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The same mountain valley in Tibet is shown before and after part of a glacier sheared off on 17 July 2016.

The same mountain valley in Tibet is shown before and after part of a glacier sheared off on 17 July 2016. Credit: NASA/Joshua Stevens/USGS/ESA

Climate sciences

The underlying causes of Tibetan ice avalanches

Similar collapses could be predicted.

The collapse of two valley glaciers in Tibet was partly the result of the region’s changing climate.

In July 2016, part of a glacier in the Aru Range broke away and slid down the valley, killing nine people. Two months later, a neighbouring glacier shattered in a similar manner.

During the past two decades, local temperatures and precipitation levels have risen, making the glaciers steeper and causing more liquid water to flow to their bases, says a team led by Andreas Kääb at the University of Oslo. These changes put stress on the glaciers and made them vulnerable to collapse. Other factors, such as valley geometry and the type of rock at the glaciers’ base, also had a role in the process.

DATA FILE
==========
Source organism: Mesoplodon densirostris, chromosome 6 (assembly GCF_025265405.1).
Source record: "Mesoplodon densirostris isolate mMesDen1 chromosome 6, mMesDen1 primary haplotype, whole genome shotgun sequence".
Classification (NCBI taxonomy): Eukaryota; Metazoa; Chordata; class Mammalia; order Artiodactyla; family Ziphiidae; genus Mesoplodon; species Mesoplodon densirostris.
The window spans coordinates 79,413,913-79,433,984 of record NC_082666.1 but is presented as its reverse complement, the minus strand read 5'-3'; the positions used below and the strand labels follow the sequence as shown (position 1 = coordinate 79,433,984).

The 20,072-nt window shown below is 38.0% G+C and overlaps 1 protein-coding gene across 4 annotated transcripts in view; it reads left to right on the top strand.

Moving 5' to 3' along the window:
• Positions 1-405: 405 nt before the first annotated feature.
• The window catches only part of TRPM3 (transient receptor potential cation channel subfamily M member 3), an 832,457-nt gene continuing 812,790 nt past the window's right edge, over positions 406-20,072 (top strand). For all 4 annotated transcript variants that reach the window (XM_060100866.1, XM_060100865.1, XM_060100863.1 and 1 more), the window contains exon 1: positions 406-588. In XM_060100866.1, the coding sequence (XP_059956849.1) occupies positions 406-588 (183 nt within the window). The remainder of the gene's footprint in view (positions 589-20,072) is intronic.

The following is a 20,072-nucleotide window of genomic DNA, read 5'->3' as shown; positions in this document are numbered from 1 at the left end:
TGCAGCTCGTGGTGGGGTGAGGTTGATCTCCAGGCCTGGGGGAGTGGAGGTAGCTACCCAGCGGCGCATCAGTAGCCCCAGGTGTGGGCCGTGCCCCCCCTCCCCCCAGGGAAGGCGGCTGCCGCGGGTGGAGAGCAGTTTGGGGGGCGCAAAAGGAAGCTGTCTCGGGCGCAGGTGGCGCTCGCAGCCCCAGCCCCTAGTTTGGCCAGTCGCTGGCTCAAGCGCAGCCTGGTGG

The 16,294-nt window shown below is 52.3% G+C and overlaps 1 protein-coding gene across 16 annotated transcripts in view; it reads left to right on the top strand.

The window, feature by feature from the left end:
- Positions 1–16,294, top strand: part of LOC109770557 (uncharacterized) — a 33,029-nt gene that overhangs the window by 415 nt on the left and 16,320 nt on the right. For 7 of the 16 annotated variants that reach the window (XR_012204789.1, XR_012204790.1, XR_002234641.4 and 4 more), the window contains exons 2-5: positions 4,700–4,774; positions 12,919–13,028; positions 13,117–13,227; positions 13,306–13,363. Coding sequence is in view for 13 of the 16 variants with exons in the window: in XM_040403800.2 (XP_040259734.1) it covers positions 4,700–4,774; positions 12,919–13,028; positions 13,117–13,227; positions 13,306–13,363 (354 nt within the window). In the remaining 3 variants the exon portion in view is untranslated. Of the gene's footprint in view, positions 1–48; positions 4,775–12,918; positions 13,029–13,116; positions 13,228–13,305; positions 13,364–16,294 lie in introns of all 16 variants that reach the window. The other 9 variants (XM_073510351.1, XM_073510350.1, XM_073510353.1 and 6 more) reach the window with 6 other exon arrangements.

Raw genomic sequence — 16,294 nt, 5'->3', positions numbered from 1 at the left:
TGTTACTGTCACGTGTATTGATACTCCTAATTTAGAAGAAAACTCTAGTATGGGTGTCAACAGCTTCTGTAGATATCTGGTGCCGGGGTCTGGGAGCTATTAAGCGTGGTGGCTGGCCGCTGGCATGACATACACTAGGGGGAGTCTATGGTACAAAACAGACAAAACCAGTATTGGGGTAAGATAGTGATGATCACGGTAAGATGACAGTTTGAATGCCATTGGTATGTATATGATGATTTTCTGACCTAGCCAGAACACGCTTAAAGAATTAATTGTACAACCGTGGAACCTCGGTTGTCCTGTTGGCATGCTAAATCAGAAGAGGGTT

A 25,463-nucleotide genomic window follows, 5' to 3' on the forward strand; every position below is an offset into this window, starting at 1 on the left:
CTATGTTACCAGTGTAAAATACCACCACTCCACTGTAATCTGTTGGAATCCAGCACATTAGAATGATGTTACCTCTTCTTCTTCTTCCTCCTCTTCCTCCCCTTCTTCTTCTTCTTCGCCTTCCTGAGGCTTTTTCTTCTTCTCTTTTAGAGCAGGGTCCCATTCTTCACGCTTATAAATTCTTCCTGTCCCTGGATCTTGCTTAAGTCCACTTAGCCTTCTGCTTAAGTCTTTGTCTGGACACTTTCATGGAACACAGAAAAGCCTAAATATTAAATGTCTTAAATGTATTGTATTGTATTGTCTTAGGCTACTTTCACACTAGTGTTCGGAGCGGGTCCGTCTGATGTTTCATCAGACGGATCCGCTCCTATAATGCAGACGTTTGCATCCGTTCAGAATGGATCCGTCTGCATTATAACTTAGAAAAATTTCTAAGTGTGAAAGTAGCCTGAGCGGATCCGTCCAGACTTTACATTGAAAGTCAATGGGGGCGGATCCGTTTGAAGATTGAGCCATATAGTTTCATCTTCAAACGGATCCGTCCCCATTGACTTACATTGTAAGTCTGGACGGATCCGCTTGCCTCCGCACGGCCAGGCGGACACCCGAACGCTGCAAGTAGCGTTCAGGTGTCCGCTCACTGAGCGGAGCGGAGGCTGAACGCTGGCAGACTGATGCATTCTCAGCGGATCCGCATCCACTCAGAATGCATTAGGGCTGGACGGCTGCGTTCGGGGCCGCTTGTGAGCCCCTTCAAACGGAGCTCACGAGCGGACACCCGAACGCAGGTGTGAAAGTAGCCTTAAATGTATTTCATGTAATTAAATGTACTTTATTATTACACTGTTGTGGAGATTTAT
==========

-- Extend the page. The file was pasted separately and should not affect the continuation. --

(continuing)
These collapses represent a new type of failure of glaciers in relatively flat valleys. The authors say that available technology could be harnessed to create early-warning systems for such events.

More Research Highlights...

Selected materials found in the gut contents of Tollund Man

The intestinal contents of a man killed in a prehistoric ritual (clockwise from upper left): barley, charred food that had been encrusted in a clay pot, flax seeds and sand. Credit: Peter Steen Henriksen, the Danish National Museum

Archaeology

The guts of a ‘bog body’ reveal sacrificed man’s final meal

Tollund Man, who lived more than 2,000 years ago, ate well before he was hanged.
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